Visual: The following text is added to the slide:

Revision Examples:

  • Simple: The manager announced a new job position to work with the technical support staff.
  • Compound: The manager announced a new job position; the new employee will work with the technical support staff.

Audio: And so when it comes to some of these more complex sentences, we often have multiple options for how to revise them. In this case, we could make it a simple sentence just by eliminating the semicolon: "The manager announced a new job position to work with the technical support staff." So that's a perfectly good option for revising that sentence. We could also add a little more information and make it a compound sentence: "The manager announced a new job position; the new employee will work with the technical support staff."

So just remember as you are revising sentences, it's very rare that there's only one way to fix something. Often you can adjust the wording, add or subtract words, change punctuation, and revise it in, in various ways.

 

Visual: The slide changes to the following text:

Example 2

A task force to study potential causes for the rising rates of diabetes, and members will work with the community to seek a solution.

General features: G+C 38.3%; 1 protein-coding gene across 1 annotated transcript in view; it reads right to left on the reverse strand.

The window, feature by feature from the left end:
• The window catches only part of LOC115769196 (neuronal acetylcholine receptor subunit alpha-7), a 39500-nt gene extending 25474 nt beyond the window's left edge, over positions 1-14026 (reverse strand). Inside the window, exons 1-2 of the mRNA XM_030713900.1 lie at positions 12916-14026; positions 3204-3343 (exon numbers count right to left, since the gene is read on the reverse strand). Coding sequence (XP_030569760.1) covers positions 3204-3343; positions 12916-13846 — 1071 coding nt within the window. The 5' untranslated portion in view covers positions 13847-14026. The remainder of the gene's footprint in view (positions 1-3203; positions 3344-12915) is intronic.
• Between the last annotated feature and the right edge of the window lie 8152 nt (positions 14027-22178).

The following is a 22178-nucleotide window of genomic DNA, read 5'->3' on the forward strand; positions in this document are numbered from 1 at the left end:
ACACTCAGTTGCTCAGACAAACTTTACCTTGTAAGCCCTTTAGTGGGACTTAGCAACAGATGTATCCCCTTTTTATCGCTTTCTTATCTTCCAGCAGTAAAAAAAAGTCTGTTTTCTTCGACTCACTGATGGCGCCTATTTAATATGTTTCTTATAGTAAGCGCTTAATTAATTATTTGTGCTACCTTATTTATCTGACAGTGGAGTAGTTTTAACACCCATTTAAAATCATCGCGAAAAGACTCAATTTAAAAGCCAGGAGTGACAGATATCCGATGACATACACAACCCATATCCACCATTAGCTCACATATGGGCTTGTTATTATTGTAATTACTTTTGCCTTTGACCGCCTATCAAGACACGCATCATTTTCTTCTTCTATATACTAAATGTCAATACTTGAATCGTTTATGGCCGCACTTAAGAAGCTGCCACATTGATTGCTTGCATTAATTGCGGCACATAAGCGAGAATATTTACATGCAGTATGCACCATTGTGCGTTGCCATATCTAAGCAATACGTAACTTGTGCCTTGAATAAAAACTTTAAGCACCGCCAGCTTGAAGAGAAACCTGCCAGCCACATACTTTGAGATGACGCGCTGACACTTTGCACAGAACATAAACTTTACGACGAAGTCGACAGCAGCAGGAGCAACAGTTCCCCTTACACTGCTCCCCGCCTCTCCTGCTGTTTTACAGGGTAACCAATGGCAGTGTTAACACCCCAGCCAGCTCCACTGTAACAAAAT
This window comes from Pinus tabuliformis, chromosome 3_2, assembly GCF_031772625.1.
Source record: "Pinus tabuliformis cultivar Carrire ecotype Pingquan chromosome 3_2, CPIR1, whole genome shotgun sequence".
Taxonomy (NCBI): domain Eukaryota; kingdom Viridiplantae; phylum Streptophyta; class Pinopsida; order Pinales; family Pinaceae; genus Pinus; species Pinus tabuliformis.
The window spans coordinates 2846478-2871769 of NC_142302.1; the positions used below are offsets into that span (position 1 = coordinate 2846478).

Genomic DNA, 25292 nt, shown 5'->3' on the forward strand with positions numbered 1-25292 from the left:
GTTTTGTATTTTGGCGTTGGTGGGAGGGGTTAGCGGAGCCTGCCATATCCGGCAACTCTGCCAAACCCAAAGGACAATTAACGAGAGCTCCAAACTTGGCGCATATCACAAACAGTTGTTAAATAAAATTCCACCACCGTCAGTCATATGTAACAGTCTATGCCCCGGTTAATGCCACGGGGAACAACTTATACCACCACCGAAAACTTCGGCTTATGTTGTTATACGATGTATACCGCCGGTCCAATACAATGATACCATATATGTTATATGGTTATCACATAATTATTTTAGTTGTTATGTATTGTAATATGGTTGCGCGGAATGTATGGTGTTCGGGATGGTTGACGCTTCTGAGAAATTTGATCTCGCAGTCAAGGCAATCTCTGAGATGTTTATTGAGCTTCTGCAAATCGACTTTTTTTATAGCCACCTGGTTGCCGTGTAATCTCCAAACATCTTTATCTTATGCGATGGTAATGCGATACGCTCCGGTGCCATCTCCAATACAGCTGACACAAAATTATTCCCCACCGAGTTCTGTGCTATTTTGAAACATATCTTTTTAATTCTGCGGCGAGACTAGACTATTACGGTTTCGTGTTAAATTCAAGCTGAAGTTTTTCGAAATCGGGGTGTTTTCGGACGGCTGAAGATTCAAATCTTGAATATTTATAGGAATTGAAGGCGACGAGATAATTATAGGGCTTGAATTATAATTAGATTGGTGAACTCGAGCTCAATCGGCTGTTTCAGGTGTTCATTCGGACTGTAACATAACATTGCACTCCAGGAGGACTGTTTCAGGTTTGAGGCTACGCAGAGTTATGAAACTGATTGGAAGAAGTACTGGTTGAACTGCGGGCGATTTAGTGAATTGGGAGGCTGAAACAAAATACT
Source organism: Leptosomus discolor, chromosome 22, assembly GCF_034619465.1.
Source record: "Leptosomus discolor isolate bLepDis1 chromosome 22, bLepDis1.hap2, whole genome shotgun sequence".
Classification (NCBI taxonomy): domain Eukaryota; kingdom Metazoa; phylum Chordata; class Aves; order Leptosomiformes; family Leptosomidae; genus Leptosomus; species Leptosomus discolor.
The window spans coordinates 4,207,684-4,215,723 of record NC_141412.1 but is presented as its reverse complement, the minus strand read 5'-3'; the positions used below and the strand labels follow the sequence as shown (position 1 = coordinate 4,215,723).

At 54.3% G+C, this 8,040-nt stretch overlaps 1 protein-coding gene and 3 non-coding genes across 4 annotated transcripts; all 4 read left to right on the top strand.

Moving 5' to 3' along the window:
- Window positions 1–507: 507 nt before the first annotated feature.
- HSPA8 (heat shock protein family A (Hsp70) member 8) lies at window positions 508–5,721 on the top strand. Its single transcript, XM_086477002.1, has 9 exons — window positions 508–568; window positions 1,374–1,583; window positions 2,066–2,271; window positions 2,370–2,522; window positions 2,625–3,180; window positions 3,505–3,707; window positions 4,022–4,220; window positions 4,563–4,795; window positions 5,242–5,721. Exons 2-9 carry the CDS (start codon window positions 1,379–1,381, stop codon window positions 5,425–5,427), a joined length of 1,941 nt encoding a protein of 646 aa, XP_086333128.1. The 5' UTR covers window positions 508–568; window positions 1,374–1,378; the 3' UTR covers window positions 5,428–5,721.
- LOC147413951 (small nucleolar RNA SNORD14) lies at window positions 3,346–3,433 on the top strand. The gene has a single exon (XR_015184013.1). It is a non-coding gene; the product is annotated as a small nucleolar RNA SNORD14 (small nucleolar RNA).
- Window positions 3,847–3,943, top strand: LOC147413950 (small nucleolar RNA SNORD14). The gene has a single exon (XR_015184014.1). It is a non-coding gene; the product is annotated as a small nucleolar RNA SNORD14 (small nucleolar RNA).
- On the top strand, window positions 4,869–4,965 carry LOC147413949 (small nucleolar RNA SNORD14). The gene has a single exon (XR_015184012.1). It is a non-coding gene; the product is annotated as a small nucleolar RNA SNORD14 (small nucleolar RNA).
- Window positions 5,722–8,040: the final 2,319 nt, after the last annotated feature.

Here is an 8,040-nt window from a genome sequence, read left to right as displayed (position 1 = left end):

Sentence lacks a verb associated with the subject

Audio: "A task force to study potential causes for the rising rates of diabetes, and members will work with the community to seek a solution." So we have possibly two clauses here, but right now we have it combined. And the first one lacks a verb associated with the subject. So we have "a task force", we have more information explaining kind of what the task force is like, but we don't really have a verb saying what the task force did.

 

Visual: The following is added to the slide:

Revision Examples:

  • Compound: A task force has convened to study the potential causes for rising rates of diabetes, and members will work with the community to seek a solution.
  • Simple: Members of a task force to study potential causes for the rising rates of diabetes will work with the community to seek a solution.

Audio: So, again, we have options as to how to revise this. But here are a couple of correct options to follow the guidelines that we've been discussing.

In a compound sentence it could be, "A task force has convened to study the potential causes for rising rates of diabetes, and members will work with the community to seek a solution." So we have "a task force has convened”, we added that verb there, and "members will work", so again we have two subjects and then the verbs that start the predicate. Another option is to kind of rearrange the sentence so that it can be a simple sentence: "Members of a task force to study potential causes for the rising rates of diabetes will work with the community to seek a solution."

 

Visual: The video ends with the image of a notebook, the Walden University and Writing Center logo, and the following words:

Walden University Writing Center
Questions? E-mail writingsupport@waldenu.edu.